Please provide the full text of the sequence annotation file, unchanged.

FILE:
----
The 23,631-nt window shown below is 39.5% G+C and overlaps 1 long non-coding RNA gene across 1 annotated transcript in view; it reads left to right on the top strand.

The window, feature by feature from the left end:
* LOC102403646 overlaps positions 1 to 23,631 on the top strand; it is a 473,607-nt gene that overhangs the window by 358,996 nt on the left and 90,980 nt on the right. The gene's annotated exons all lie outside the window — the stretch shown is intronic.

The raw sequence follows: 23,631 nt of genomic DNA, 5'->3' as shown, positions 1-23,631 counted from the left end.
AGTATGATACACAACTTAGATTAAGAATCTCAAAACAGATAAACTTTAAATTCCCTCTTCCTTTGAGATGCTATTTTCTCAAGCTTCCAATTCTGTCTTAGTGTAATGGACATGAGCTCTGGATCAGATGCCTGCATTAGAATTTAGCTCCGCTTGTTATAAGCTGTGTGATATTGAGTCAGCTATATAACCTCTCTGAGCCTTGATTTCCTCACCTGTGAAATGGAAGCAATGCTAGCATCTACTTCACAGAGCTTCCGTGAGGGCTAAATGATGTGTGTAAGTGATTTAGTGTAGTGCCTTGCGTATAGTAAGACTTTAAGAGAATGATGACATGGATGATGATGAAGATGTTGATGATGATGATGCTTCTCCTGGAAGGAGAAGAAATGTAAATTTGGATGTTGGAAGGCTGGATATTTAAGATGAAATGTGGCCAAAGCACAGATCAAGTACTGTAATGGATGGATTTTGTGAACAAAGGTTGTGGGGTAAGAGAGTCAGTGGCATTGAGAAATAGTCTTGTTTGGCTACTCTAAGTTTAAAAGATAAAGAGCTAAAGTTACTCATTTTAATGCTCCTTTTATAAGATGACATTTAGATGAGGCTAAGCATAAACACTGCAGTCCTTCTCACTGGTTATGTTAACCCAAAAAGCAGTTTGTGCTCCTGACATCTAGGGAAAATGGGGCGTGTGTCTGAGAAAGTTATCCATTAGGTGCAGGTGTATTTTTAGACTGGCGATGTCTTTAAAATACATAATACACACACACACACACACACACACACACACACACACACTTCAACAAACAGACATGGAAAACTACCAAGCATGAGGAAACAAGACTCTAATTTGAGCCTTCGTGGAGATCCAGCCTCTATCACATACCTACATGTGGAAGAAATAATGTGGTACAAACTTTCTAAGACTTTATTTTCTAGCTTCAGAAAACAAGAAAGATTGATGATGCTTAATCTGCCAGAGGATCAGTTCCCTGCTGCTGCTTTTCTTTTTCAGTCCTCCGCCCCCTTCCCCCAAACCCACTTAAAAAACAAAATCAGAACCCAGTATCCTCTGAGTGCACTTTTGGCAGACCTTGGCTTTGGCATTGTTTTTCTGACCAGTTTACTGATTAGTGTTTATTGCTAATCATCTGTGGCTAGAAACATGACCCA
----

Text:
The 23,631-nt window shown below is 39.5% G+C and overlaps 1 long non-coding RNA gene across 1 annotated transcript in view; it reads left to right on the top strand.

The window, feature by feature from the left end:
* LOC102403646 overlaps positions 1 to 23,631 on the top strand; it is a 473,607-nt gene that overhangs the window by 358,996 nt on the left and 90,980 nt on the right. The gene's annotated exons all lie outside the window — the stretch shown is intronic.

The raw sequence follows: 23,631 nt of genomic DNA, 5'->3' as shown, positions 1-23,631 counted from the left end.
AGTATGATACACAACTTAGATTAAGAATCTCAAAACAGATAAACTTTAAATTCCCTCTTCCTTTGAGATGCTATTTTCTCAAGCTTCCAATTCTGTCTTAGTGTAATGGACATGAGCTCTGGATCAGATGCCTGCATTAGAATTTAGCTCCGCTTGTTATAAGCTGTGTGATATTGAGTCAGCTATATAACCTCTCTGAGCCTTGATTTCCTCACCTGTGAAATGGAAGCAATGCTAGCATCTACTTCACAGAGCTTCCGTGAGGGCTAAATGATGTGTGTAAGTGATTTAGTGTAGTGCCTTGCGTATAGTAAGACTTTAAGAGAATGATGACATGGATGATGATGAAGATGTTGATGATGATGATGCTTCTCCTGGAAGGAGAAGAAATGTAAATTTGGATGTTGGAAGGCTGGATATTTAAGATGAAATGTGGCCAAAGCACAGATCAAGTACTGTAATGGATGGATTTTGTGAACAAAGGTTGTGGGGTAAGAGAGTCAGTGGCATTGAGAAATAGTCTTGTTTGGCTACTCTAAGTTTAAAAGATAAAGAGCTAAAGTTACTCATTTTAATGCTCCTTTTATAAGATGACATTTAGATGAGGCTAAGCATAAACACTGCAGTCCTTCTCACTGGTTATGTTAACCCAAAAAGCAGTTTGTGCTCCTGACATCTAGGGAAAATGGGGCGTGTGTCTGAGAAAGTTATCCATTAGGTGCAGGTGTATTTTTAGACTGGCGATGTCTTTAAAATACATAATACACACACACACACACACACACACACACACACACACACTTCAACAAACAGACATGGAAAACTACCAAGCATGAGGAAACAAGACTCTAATTTGAGCCTTCGTGGAGATCCAGCCTCTATCACATACCTACATGTGGAAGAAATAATGTGGTACAAACTTTCTAAGACTTTATTTTCTAGCTTCAGAAAACAAGAAAGATTGATGATGCTTAATCTGCCAGAGGATCAGTTCCCTGCTGCTGCTTTTCTTTTTCAGTCCTCCGCCCCCTTCCCCCAAACCCACTTAAAAAACAAAATCAGAACCCAGTATCCTCTGAGTGCACTTTTGGCAGACCTTGGCTTTGGCATTGTTTTTCTGACCAGTTTACTGATTAGTGTTTATTGCTAATCATCTGTGGCTAGAAACATGACCCA